For those who have only just digested new, EU-inspired “unfair commercial practices” regulations, another chunky consumer protection offering is being served up by EC mandarins. They now propose compressing four consumer protection directives into just one. Carla Basso reports.
Topic: Consumer protection
Who: European Commission
When: October 2008
Where: European Union
Law stated as at: October 2008
Hot on the heels of the Consumer Protection from Unfair Trading Regulations 2008, still more consumer protection legislation appears to be in the offing from the EU. The European Commission is proposing to harmonise some existing consumer protection laws and introduce new consumer rights across Europe by replacing four existing directives on:
- the sale of consumer goods and associated guarantees (Directive 1999/44/EC);
- unfair contract terms (Directive 93/13/EEC);
- distance selling (Directive 97/7/EC); and
- doorstep selling (Directive 85/557/EEC).
These proposals form part of the Commission's "Review on the Consumer Acquis" (adopted on 8th February 2007) and related impact assessment and consultation process. The Commission's concern is that because existing consumer protection legislation is based on "minimum harmonisation", member states can introduce more stringent local rules if they so choose – this results in differing protection throughout the EU (potentially 27 different sets of rules) which in turn affects cross-border trade by increasing legal compliance costs for traders.
The intention is to create a true internal retail market, by increasing consumer confidence in cross-border shopping. According to EU press releases, although there are 150 million EU on-line shoppers, only around 30 million shop on-line across borders. Harmonising the relevant rules, and modernising them to better apply to new shopping methods like e-commerce, mobile commerce and on-line auctions, would potentially increase competition, leading to better shopping choices and prices for consumers.
The new directive would be a "full harmonisation" directive, so member states will not be able to legislate any more or less stringently than is dictated by the directive.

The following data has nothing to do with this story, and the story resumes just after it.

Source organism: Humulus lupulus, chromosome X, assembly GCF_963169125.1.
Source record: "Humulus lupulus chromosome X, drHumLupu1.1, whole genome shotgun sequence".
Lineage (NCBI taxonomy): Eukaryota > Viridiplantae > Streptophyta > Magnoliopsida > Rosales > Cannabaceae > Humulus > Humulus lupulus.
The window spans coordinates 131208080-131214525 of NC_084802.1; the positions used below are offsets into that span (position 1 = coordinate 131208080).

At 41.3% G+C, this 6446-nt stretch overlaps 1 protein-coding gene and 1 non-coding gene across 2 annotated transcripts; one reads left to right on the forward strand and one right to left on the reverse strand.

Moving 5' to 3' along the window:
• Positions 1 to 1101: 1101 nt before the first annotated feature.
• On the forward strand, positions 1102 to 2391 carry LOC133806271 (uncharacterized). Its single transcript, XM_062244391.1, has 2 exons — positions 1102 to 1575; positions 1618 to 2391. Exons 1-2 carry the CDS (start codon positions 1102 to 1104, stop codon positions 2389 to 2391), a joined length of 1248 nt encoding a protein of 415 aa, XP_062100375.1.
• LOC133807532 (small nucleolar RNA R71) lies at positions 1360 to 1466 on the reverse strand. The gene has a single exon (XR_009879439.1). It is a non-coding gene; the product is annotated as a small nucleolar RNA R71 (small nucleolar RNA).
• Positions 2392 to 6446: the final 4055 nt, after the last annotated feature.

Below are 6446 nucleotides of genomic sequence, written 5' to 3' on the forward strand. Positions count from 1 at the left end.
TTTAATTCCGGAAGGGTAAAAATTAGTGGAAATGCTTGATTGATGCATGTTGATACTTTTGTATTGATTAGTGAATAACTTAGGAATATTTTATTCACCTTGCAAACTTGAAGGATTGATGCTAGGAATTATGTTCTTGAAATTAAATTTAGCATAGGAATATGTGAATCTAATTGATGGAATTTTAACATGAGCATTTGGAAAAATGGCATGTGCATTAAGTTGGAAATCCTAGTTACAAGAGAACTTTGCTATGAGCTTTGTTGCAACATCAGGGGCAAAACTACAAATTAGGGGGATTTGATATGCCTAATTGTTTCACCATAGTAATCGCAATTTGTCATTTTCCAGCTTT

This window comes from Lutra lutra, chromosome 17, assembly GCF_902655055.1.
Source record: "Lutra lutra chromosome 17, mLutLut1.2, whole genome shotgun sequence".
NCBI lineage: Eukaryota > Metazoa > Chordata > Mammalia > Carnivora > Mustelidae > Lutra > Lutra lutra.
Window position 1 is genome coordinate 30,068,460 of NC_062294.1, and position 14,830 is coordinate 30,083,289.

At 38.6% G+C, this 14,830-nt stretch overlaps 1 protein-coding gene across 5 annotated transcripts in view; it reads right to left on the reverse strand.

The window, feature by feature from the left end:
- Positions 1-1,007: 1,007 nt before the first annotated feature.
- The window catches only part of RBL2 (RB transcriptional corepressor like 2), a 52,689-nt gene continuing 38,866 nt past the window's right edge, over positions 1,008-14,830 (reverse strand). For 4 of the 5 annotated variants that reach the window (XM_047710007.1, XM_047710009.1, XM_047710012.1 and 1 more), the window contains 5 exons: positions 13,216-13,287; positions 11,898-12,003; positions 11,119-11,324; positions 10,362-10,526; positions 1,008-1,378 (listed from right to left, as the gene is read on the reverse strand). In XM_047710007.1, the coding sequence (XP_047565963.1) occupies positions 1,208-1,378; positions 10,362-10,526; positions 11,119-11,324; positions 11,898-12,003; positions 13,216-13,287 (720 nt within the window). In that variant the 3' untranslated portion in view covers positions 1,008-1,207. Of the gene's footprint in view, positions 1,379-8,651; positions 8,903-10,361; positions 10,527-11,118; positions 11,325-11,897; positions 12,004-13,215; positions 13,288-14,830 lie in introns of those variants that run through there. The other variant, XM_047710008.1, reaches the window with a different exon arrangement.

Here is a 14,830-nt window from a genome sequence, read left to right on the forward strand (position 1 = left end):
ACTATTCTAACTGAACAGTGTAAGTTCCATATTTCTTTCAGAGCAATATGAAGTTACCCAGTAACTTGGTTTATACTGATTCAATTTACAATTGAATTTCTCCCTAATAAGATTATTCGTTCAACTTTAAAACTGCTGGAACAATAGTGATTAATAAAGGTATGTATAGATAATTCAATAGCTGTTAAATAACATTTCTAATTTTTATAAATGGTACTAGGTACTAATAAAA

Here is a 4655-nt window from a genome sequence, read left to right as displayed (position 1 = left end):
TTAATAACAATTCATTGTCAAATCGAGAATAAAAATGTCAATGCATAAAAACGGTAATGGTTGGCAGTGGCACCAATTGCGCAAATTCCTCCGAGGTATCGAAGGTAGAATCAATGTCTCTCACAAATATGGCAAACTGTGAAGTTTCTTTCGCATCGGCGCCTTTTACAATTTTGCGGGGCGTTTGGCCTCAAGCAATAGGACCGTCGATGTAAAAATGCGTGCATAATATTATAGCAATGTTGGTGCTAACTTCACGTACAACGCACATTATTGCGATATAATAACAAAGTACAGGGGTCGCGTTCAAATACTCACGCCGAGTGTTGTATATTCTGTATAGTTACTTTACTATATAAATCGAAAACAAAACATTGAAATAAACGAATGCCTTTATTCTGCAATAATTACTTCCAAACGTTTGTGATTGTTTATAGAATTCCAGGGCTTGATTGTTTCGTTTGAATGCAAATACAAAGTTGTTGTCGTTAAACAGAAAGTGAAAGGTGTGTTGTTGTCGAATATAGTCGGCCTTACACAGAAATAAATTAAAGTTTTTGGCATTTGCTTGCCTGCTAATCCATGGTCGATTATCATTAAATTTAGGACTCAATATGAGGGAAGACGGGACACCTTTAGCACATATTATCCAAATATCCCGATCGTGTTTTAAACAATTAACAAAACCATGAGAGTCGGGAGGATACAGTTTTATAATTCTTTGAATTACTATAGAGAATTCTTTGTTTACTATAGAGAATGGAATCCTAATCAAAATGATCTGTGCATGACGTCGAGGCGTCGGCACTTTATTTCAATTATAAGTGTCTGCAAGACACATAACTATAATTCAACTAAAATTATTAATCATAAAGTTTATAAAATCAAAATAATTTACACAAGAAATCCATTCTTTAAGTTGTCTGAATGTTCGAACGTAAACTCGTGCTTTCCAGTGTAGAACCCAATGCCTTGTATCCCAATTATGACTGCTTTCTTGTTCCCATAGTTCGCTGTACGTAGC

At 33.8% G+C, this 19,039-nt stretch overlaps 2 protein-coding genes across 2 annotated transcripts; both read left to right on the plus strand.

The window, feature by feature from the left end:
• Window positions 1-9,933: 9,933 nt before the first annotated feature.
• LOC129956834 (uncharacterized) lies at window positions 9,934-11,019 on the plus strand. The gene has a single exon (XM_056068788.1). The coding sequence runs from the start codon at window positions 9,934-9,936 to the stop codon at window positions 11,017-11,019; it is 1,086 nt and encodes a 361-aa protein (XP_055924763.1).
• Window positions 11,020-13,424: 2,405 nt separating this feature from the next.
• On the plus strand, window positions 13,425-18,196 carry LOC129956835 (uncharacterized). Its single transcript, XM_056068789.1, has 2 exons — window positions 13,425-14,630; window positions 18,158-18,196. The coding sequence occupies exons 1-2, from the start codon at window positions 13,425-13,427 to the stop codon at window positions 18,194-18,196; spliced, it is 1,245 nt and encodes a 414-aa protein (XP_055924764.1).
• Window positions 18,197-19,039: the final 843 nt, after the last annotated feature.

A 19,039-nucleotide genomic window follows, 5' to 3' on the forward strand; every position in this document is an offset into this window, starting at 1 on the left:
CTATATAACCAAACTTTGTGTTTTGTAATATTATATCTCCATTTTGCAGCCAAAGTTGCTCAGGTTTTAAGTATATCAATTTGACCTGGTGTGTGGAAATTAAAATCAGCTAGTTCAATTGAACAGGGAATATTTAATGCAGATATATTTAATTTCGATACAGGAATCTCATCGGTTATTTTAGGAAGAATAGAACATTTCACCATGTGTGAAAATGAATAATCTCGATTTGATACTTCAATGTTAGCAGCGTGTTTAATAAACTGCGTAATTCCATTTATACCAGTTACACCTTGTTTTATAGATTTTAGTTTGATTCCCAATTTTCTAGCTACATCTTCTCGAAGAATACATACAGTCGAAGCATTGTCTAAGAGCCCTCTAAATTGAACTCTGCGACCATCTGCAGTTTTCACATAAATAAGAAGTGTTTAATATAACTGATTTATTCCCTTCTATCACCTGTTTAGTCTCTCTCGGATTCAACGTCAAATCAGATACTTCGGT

The proposed rules
The directive would generally apply to all sales and services contracts concluded between traders and consumers. The key subject areas covered by the proposals are extensive, but include the following:
- harmonised definitions are introduced for significant terms such "consumer", "traders", "sales contracts", "goods" and "service contracts" which may not have been treated in a consistent manner across the EU to date.
- pre-contractual information will have to be provided to consumers by traders. This covers:
- the main characteristics of the product, and the address and identity of the trader;
- pricing information – including taxes plus any additional freight, delivery or postal charges (or at least that such charges are payable in cases where they can't be calculated in advance). Failure to provide additional charges information means that the consumer is not obliged to pay them;
- arrangements for payment, delivery and performance, and complaints policies;
- the existence and details of any withdrawal rights, after-sales services, commercial guarantees, and any deposits/guarantees payable by the consumer; and
- the contract duration (or if its open ended the conditions for terminating it), and the duration of any minimum consumer obligations.
Member states will have to ensure that their national laws provide effective contract law remedies for any breach of these information provisions.
- Traders concluding distance and off-premises contracts are also required to give the pre-contract information above (with some additions) in the order form "in plain and intelligible language" and in a legible manner. Importantly, the order form will have to include a particular form of cancellation notice as set out in the directive. This is intended to simplify cancellation processes for consumers. They can cancel using this form (which member states will not be allowed to complicate with any other formal requirements) or just inform the trader in their own words on a durable medium. In the case of distance contracts over the Internet the trader can also give the option of an electronic cancellation form on their website.Where distance contracts are concluded through a medium with limited space, then only the main product characteristics and price need be given up front, but the rest must follow in a manner appropriate to the particular medium, with confirmation in a durable medium after the contract is concluded (in a similar manner to the Distance Selling Directive's requirements).